Request for some numerics related features


#1

I’ve been experimenting with toy implementations of popular libraries that rely on “template magic” and/or operator overloading, to test the boundaries of Rust’s capabilities.

An interesting set of such libraries are the various “extended numbers”. Examples:

  • Dual numbers, which can be used to implement Automatic Differentiation
  • Interval Arithmetic, which can be used to implement more robust implementations of many numeric algorithms.
  • Probability Distributions, which are used for Bayesian inference, often using the Markov Chain Monte Carlo algorithm.

Using Traits and Templates, these can be combined in interesting ways, such as Dual numbers of Intervals, which can be used to differentiate functions while simultaneously reporting the accumulated rounding errors incurred by the computation.

What I’ve found to be missing:

  • Rounding modes – The “round()” functions are insufficient to implement Interval Arithmetic. There is a need to set the rounding mode for all computations, not just casts. This is in the standard C and C++ APIs.
  • Trait Constants – the only available constant via a Trait is Default, which is typically the numeric value “zero”, or the equivalent. There is no elegant way to specify a Trait for “a type with a multiplicative identity” (one) or the various inverses. The closest is From<i32>, which allows the use of From::from( 1 ). That may not make sense for some types, such as matrices or tensors.
  • Integers in Templates – I know this has been requested by many people, but I’d like to throw my hat in the ring as well. Dual numbers for example are typically used with multiple variables, and could benefit from small constant sized arrays specified via template arguments.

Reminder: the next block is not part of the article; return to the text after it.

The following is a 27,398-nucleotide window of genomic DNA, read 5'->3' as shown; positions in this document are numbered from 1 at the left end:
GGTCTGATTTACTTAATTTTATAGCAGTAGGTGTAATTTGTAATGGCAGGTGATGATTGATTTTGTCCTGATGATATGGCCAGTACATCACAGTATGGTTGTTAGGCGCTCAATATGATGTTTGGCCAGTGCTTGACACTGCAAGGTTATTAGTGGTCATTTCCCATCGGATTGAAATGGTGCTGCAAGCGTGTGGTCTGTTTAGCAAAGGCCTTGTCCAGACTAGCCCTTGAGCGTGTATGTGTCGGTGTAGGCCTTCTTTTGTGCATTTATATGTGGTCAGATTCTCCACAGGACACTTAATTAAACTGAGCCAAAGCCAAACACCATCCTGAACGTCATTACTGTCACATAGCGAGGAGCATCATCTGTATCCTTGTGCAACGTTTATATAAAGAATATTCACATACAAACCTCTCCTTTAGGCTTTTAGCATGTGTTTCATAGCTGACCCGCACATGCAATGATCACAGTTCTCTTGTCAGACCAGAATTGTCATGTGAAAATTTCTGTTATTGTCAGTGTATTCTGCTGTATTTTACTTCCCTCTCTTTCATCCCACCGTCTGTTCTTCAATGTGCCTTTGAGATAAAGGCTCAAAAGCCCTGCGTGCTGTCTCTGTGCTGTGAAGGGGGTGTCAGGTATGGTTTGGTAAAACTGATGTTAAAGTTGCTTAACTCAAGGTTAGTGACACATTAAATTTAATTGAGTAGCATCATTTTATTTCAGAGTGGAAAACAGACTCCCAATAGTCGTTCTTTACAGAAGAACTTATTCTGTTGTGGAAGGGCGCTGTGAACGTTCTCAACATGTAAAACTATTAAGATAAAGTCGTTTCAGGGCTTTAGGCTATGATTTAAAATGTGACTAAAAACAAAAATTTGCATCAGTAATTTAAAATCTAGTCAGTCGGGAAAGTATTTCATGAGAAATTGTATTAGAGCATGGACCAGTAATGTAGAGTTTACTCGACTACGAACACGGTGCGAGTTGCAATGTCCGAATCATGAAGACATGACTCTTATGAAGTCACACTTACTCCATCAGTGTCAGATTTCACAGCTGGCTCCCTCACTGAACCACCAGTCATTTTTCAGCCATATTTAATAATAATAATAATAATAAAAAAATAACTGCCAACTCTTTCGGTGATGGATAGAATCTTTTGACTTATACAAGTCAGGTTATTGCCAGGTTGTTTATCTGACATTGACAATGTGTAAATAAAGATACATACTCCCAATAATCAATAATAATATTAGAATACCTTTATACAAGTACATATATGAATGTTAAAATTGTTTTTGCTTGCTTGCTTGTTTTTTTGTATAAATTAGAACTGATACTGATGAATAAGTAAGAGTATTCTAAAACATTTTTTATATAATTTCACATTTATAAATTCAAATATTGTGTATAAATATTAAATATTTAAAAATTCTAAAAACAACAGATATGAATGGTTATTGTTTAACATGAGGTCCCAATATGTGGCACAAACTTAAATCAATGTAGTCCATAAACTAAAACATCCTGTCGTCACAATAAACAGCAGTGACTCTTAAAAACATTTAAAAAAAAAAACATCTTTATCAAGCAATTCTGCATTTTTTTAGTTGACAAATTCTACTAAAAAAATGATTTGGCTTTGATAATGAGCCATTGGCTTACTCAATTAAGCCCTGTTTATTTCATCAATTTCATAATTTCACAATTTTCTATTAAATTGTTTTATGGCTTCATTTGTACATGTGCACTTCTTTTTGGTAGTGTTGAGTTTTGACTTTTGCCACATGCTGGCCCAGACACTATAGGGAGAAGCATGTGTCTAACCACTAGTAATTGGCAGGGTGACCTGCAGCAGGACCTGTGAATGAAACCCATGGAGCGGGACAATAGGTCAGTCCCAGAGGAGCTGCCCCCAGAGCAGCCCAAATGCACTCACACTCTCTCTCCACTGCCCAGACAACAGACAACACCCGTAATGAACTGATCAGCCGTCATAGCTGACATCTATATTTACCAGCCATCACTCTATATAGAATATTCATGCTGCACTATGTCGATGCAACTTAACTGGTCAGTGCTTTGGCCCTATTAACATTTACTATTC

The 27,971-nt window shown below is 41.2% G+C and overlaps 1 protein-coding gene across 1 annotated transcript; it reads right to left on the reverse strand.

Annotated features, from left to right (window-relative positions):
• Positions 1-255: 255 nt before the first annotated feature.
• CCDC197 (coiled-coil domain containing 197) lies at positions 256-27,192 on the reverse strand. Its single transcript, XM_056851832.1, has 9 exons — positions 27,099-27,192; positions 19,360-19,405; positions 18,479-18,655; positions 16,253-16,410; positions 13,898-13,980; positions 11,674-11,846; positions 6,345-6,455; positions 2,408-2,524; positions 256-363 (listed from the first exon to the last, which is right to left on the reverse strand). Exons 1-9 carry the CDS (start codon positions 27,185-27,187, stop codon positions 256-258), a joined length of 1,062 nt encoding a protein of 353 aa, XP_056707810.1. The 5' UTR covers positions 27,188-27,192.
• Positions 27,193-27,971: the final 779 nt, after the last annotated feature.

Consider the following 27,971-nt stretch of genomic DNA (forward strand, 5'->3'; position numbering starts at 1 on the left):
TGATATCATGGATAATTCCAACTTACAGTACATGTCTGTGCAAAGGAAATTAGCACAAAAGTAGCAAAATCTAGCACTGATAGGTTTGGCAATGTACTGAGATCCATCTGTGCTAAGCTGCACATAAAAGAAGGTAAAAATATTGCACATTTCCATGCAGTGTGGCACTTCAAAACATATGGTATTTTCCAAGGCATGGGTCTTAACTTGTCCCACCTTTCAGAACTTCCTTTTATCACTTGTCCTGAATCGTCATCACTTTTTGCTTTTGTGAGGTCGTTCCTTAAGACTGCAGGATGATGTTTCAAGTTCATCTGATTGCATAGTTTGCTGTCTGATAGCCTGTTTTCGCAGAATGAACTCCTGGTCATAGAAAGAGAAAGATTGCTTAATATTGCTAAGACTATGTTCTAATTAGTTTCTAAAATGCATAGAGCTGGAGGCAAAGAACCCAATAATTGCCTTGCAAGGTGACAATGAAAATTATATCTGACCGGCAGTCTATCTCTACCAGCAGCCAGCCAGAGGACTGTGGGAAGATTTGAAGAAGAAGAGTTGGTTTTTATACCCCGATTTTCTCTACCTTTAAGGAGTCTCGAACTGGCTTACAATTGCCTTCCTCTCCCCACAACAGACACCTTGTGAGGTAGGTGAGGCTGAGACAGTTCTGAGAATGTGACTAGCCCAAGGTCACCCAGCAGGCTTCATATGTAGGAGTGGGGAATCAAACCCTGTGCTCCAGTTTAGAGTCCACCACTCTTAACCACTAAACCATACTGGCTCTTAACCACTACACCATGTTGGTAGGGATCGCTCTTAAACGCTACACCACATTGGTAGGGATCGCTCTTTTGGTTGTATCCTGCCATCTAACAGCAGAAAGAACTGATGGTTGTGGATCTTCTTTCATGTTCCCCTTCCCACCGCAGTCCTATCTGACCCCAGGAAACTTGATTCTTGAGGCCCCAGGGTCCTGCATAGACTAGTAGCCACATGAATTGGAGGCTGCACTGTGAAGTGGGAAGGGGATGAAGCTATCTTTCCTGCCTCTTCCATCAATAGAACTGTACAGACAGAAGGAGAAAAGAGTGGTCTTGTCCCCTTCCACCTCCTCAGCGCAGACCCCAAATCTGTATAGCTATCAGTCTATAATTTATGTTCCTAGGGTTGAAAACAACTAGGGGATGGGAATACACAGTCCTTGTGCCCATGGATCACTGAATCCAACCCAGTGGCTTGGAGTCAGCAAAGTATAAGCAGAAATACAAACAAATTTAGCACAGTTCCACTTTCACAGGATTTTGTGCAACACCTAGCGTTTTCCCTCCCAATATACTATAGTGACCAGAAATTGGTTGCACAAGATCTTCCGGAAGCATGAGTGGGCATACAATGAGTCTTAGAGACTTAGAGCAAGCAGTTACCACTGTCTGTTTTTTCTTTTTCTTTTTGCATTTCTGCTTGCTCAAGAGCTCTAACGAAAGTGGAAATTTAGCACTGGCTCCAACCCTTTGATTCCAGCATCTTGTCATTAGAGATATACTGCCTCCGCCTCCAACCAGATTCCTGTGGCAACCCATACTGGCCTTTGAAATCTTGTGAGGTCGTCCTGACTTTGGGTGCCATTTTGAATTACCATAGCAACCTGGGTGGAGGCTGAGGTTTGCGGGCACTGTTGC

While I recognize that Rust is targetted at “systems” and “web” programming, not scientific mathematics, the extended numbers described above are highly relevant to many common applications, such as machine learning, image filtering, robotics and sensor data processing, etc…

Interval Arithmetic in particular is a good match for a “robust” language like Rust!


#2

I looked into this very briefly a while back, but couldn’t find any concrete, well-defined support for it in LLVM (not an expert, could be wrong). It seems to be something that LLVM, at least, sort of ignores; you can go behind its back to change the rounding modes, but what happens when you do is ambiguous. I do recall that D had a period where this “worked”, but was entirely unspecified until it became an aspect of the ABI.

RFC issue #1062: Constants that depend on type parameters in generic code.

Relevant note in RFC #195.

There are associated constants (an unstable, nightly-only feature), but my understanding is that they greatly complicate things once generics get involved. So this looks to be a case of “in progress and wanted, but could be a while”.

RFC issue #1038: Parameterize types over numerics / type level integers.

Yes, this is wanted, but doesn’t seem as easy as it sounds.


#3

I’m pretty keen on Rust for scientific programming, and there’s certainly interest in this space from the team (e.g. I spent the summer doing an internship on Rust, working on SIMD).

Also, FWIW, Rust isn’t really targeted at ‘web’ programming: there is Servo as a driving force, but the demands of a rendering engine are closer to systems programming than to other sorts of web programming. It’s mostly a happy accident that a ton of people are using Rust in this space/developing libraries to allow Rust to work for servers etc… I guess it’s a reflection of the modern world & what a lot of vocal early adopters like doing. :slight_smile:

You’re (unfortunately) not, e.g. LLVM mishandles constant evaluation in the presence of fesetround. Although, ignoring that rather large hole, FFI calls to fenv.h functions should work fine, e.g.:

extern {
    fn fesetround(x: i32);
}

fn main() {
    unsafe {
        let x = 1.23_f32;
        // (implicitly) to nearest
        let a = x.sqrt();

        fesetround(0x400); // to negative infinity
        let b = x.sqrt();

        fesetround(0x800); // to positive infinity
        let c = x.sqrt();

        println!("{}\n{}\n{}", a, b, c);
    }
}
1.1090536
1.1090536
1.1090537

This example also demonstrates the constant evaluation problems with rustc’s use of LLVM: compiling with optimisations makes c have value 1.090536 like the others, since the x.sqrt() is constant folded with round-to-nearest.